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Communications Networks

Strategic Alliances Driving Innovation

I attended a meeting for the Innovation special interest group of the Association of Strategic Alliance Professionals (ASAP) up at Bentley College in Waltham, Massachusetts.  As you might guess, the session focused on ways that alliances and partnerships can improve innovation.  The session had a very nice mix of folks from the pharmaceutical industry, healthcare, and technology, as well as, consultants, and leaders from academia.

One of the key premises of the event is the idea that the days of the vertically integrated organization that characterized the industrial age are over, along with the company test labs that drove their innovation.  AT&T’s Bell Labs, IBM’s Watson Research Center, and XEROX’s PARC all are iconic labs that represent some of the era’s leading innovators.  As those vertical mass production corporations have evolved, so has today’s innovation laboratory, which is no longer contained within a single organization.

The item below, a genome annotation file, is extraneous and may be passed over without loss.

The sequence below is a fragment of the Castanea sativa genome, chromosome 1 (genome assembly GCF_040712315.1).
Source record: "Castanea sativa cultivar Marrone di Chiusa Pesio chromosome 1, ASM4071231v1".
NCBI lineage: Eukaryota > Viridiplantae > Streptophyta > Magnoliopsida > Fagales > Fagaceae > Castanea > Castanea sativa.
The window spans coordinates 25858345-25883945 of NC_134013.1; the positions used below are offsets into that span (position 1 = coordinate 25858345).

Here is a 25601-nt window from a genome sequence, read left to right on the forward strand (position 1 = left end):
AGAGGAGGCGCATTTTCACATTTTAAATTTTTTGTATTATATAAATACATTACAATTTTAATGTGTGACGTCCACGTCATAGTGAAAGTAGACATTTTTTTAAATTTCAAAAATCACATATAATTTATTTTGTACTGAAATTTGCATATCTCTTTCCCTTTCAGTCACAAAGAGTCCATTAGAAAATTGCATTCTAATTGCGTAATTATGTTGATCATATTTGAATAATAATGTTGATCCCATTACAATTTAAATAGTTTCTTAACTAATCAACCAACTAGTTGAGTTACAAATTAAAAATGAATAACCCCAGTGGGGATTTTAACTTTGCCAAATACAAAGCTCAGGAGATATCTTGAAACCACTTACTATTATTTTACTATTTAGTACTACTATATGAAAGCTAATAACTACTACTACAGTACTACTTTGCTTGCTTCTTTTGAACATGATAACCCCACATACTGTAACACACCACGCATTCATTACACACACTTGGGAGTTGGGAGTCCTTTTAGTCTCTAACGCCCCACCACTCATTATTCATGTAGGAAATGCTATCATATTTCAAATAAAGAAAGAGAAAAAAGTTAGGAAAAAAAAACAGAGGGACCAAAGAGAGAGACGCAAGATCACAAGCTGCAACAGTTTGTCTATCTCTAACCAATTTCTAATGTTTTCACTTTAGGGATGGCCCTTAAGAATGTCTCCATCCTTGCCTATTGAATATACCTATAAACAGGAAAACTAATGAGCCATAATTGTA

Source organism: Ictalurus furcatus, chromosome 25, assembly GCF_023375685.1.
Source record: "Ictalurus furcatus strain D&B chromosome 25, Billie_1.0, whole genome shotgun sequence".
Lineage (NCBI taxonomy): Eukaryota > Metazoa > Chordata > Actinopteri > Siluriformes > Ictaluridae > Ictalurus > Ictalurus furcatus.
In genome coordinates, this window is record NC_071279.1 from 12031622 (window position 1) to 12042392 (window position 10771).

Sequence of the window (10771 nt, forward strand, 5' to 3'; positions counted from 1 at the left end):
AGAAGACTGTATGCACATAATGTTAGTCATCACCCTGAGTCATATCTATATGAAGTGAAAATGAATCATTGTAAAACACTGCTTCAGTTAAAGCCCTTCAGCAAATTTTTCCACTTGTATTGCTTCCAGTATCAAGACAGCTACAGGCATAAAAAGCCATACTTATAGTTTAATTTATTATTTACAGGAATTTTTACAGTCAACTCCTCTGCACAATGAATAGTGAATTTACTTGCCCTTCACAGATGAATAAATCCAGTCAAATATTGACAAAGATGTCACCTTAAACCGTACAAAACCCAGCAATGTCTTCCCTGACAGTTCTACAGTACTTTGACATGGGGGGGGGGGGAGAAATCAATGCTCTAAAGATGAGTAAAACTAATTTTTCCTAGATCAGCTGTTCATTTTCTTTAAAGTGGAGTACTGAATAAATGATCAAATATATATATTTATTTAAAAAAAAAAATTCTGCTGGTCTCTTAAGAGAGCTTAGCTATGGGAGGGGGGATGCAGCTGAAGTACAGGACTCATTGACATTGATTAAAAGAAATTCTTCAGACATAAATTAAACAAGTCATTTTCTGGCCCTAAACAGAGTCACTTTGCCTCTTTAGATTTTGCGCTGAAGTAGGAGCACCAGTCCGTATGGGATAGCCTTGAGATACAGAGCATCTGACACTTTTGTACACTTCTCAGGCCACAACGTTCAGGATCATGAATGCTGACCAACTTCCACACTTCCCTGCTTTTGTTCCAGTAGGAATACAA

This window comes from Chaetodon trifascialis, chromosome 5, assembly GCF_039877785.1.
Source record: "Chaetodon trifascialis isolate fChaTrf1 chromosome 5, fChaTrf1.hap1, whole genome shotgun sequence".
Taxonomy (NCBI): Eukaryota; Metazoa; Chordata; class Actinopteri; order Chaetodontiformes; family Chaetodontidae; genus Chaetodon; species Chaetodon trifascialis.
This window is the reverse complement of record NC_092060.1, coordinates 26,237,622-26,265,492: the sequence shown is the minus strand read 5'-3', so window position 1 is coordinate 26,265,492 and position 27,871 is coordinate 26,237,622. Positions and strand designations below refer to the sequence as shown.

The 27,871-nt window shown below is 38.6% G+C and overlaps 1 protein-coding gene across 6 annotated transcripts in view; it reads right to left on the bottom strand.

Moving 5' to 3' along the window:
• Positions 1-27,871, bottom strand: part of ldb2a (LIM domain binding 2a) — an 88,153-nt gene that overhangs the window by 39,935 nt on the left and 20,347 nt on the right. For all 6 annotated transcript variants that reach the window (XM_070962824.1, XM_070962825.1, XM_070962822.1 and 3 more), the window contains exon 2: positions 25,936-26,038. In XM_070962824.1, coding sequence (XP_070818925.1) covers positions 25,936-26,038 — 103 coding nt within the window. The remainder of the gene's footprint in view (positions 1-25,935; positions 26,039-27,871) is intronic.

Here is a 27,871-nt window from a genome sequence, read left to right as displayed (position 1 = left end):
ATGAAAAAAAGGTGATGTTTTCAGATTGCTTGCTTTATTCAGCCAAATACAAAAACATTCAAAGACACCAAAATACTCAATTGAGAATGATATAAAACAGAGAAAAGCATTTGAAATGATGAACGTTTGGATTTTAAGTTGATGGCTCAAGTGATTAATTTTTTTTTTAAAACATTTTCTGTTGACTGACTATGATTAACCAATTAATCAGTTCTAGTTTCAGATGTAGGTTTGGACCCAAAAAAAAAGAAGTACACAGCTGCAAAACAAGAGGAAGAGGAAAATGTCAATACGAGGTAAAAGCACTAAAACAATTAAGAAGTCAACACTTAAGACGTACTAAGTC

I was lucky, having grown up in the Princeton area to become involved with the David Sarnoff Labs at a pretty young age, and got to know some of the people that helped develop some really pivotal consumer electronics technology, such as the VCR and lots of hi-fi audio technology.  Much later on, I wound up working for two different parts of the Bell Labs legacy, Telcordia and Lucent.

I always enjoyed watching the presentations from the advanced research teams, because first, and foremost, most of them have really good senses of humor and put on killer presentations.  The second point was that it always felt like looking into a crystal ball and seeing the future.  The painful reality was that most of the really, really cool research stuff was pretty far away from the pedestrian commercial world of selling stuff and making this year’s numbers that I live in.

I think that the focus on strategic alliances to drive innovation is right on the money, although probably closer to the more tactical “while I still have a job” couple of year range, as opposed to the more realistic 20 years that it takes for most really revolutionary designs to find a commercial marketplace.

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